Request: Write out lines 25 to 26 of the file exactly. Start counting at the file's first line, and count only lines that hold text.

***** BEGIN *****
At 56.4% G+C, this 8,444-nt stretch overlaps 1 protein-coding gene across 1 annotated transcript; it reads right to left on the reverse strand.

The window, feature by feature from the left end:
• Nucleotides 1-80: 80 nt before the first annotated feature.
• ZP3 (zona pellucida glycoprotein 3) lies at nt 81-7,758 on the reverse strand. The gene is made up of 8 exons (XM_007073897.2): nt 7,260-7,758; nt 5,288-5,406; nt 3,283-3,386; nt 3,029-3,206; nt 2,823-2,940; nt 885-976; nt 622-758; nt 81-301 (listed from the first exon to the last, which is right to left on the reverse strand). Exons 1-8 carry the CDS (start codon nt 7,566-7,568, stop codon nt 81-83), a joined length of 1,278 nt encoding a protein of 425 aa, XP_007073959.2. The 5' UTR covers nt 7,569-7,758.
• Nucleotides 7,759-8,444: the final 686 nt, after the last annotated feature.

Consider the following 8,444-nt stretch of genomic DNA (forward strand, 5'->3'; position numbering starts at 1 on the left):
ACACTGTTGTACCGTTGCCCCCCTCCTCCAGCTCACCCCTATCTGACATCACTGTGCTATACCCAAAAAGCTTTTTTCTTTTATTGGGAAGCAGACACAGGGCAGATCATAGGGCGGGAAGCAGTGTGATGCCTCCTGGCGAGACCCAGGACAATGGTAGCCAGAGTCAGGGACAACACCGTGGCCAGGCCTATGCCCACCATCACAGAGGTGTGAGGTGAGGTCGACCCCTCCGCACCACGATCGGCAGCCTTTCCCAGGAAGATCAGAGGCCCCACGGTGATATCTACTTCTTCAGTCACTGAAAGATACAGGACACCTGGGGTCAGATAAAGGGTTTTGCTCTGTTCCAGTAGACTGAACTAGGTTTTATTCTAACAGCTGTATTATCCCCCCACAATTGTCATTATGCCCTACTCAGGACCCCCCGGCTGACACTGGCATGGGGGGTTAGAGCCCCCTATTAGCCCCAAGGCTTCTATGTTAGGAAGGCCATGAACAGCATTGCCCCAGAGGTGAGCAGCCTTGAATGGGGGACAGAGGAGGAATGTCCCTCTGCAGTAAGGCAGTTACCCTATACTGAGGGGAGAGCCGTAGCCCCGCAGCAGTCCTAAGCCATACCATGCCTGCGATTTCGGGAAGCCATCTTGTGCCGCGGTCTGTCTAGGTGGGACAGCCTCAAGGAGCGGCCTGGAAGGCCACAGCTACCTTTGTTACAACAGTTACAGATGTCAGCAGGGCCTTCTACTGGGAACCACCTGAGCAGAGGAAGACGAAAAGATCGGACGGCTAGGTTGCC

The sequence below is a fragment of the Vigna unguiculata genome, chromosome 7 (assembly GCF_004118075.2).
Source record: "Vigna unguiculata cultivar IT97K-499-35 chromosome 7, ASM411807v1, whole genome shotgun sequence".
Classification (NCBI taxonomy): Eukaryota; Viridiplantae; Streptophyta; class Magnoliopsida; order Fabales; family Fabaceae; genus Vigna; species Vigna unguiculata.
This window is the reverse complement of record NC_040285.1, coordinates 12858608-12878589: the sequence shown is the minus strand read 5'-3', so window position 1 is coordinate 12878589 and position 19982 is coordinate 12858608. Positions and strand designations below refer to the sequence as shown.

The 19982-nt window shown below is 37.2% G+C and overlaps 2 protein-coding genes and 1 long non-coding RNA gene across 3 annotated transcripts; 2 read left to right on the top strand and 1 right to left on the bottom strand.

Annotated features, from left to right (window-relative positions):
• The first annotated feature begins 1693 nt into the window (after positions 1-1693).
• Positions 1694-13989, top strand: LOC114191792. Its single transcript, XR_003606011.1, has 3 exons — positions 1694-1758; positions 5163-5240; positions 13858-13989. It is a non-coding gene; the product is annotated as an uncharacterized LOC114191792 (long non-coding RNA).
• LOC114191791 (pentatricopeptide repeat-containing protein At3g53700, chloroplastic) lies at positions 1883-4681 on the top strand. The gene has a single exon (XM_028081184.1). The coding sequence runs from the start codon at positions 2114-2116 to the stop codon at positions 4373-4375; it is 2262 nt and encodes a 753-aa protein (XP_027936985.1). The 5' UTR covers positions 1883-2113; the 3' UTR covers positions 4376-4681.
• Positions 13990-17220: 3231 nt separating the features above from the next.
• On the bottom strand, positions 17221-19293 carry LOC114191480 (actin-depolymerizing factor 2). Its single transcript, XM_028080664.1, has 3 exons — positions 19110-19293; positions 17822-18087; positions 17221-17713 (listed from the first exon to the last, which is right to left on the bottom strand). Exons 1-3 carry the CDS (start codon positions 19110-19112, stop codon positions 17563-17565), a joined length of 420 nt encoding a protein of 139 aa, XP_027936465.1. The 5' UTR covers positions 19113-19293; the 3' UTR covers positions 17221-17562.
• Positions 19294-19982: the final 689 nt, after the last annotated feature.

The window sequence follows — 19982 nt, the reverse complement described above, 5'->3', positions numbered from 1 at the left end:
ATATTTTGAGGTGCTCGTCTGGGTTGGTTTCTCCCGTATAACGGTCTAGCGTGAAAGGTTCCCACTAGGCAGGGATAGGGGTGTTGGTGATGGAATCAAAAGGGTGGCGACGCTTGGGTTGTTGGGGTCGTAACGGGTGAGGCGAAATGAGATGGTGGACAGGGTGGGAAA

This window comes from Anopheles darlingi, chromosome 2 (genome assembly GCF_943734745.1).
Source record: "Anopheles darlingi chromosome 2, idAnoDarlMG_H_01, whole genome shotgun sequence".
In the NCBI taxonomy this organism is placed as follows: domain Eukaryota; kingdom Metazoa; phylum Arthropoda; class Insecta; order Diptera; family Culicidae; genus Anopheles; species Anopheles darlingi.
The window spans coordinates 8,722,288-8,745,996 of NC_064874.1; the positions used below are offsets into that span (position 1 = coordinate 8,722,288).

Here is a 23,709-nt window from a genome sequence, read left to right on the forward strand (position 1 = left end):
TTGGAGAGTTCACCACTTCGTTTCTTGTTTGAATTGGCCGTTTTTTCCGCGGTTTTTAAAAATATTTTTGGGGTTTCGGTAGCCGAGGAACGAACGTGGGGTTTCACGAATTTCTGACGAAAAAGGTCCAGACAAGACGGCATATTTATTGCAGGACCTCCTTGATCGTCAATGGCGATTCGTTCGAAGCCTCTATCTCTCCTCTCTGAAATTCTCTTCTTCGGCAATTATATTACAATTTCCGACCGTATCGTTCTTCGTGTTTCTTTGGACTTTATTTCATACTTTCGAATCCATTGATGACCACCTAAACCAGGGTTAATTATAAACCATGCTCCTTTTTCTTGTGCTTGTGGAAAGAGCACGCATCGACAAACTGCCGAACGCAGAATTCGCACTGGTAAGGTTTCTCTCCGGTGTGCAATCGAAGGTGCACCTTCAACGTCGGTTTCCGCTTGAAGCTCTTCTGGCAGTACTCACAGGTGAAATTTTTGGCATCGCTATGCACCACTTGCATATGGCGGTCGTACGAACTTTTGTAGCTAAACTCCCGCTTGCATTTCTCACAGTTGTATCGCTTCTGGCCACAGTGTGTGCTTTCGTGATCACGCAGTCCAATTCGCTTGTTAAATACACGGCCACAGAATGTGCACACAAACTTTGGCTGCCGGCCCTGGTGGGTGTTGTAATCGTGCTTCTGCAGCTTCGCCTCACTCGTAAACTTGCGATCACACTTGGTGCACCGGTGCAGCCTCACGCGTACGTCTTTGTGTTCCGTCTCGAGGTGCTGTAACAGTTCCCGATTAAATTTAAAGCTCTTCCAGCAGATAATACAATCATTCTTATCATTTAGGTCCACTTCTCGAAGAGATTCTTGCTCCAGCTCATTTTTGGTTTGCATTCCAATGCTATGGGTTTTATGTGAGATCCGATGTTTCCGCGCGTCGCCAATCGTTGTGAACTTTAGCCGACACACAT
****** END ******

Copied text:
The window spans coordinates 8,722,288-8,745,996 of NC_064874.1; the positions used below are offsets into that span (position 1 = coordinate 8,722,288).

Here is a 23,709-nt window from a genome sequence, read left to right on the forward strand (position 1 = left end):